Kicking a puppy, shaking a baby, or bombing a third world nation are all knee jerk reactions, requiring only a dip in the shallow end of the intelligence pool, and no kindness whatsoever. It takes a compassionate heart, a balanced psyche, and a moral depth of understanding to craft a healthy, win-win situation. (Um, I think that’s OUR job—humans, after all, are supposed to be the intelligent ones.)
Barking Up the Right Tree
The way we treat our furry companions is tightly interwoven with how we interact with others, how we raise our kids, and with building an interconnected world based on kindness and appreciation. When the Dalai Lama was a young man in Tibet, he used to buy animals to save them from the slaughterhouses, and says, “Taking care of animals is essential to developing more happiness in human beings.” 
The Dalai Lama spoke about creating world peace through inner as well as outer disarmament in a presentation in Philadelphia on July 17th. Reporting on the event, Rob Kall wrote, “He explained that to reach a point where nations would outwardly disarm, people must first inwardly disarm, by becoming compassionate, not just with friends, but with all people, including those perceived as enemies.” And one assumes that His Holiness meant for this compassion to extend to the animal kingdom, as well.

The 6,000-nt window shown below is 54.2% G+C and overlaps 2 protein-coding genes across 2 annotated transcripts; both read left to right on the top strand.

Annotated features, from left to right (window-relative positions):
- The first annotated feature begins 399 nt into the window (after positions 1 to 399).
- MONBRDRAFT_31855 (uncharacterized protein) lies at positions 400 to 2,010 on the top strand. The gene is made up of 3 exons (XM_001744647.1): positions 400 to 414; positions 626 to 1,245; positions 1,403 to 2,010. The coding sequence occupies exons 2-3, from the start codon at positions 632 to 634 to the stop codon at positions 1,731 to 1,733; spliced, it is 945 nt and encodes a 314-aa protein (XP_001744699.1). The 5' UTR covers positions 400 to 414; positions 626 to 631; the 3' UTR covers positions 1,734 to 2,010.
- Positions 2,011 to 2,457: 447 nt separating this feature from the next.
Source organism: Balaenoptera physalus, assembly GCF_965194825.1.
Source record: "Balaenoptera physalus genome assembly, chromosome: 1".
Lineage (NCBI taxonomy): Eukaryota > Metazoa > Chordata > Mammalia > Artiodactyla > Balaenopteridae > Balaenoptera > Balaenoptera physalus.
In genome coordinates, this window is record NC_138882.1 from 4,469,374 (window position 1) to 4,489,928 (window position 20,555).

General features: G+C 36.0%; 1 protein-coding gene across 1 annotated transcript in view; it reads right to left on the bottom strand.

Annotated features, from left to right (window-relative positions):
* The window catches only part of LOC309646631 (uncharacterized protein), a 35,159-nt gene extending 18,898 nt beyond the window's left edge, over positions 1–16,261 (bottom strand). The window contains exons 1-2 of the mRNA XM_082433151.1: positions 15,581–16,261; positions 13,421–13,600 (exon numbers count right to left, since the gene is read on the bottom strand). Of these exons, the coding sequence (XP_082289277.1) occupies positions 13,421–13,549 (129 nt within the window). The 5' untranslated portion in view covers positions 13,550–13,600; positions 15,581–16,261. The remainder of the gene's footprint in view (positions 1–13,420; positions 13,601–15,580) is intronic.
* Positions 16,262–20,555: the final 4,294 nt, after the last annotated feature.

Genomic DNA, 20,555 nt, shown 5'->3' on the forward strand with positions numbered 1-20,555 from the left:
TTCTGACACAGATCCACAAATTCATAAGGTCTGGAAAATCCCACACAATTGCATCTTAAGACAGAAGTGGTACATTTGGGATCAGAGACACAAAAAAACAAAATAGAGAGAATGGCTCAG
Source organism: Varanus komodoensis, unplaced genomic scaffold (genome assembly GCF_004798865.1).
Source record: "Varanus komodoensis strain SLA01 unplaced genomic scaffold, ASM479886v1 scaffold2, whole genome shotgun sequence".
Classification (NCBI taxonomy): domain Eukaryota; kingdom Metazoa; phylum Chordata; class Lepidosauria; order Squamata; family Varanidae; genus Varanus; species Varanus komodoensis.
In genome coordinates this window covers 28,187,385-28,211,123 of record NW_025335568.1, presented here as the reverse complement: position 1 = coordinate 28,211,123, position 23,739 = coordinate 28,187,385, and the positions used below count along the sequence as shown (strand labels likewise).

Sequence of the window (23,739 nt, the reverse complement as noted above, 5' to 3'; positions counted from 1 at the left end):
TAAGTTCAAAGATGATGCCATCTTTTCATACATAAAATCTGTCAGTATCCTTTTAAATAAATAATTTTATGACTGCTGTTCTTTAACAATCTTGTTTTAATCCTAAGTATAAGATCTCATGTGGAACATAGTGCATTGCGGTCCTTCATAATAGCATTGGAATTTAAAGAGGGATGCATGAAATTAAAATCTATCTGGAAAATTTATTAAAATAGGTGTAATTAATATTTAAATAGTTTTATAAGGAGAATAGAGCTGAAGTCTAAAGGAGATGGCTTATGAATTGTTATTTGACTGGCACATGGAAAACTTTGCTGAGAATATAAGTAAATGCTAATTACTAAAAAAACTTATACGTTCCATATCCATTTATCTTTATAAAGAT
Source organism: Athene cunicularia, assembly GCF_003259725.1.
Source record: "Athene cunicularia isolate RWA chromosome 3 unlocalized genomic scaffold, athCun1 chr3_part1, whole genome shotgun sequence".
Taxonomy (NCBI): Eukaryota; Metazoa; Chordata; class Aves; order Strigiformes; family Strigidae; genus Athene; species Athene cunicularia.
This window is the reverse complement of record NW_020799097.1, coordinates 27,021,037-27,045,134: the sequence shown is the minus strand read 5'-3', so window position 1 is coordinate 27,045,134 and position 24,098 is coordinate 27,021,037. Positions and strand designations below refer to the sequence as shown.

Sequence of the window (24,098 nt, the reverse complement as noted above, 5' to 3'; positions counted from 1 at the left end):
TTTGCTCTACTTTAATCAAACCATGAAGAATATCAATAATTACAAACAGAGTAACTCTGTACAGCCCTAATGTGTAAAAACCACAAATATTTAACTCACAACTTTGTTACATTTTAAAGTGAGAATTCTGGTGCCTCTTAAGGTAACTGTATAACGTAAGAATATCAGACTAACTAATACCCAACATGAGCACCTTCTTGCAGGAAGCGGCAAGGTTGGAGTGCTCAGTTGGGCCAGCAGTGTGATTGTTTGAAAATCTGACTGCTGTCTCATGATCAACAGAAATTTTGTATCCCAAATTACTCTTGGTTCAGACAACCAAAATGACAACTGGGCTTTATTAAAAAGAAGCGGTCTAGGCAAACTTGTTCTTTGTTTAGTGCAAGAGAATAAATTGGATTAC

Several days later, in a stunning breakthrough in consciousness, the Great Apes won legal rights in Spain when the parliament's environmental commission voted to support a proposal to grant our closest nonhuman relatives specific rights to life, liberty, and protection from torture. Peter Singer, professor of bioethics at Princeton University, and Laureate Professor at the University of Melbourne, notes, “Until now it has been assumed that animals are rightly our slaves, to use as we wish ... Recognition by a government that it can be wrong to enslave animals is a significant breach in the wall of exclusive moral significance we have built around our own species.”
In order to really enjoy a dog, one doesn't merely try to train him to be semi-human. The point of it is to open oneself to the possibility of becoming partly a dog. ~Edward Hoagland
Inalienable Rights for All Beings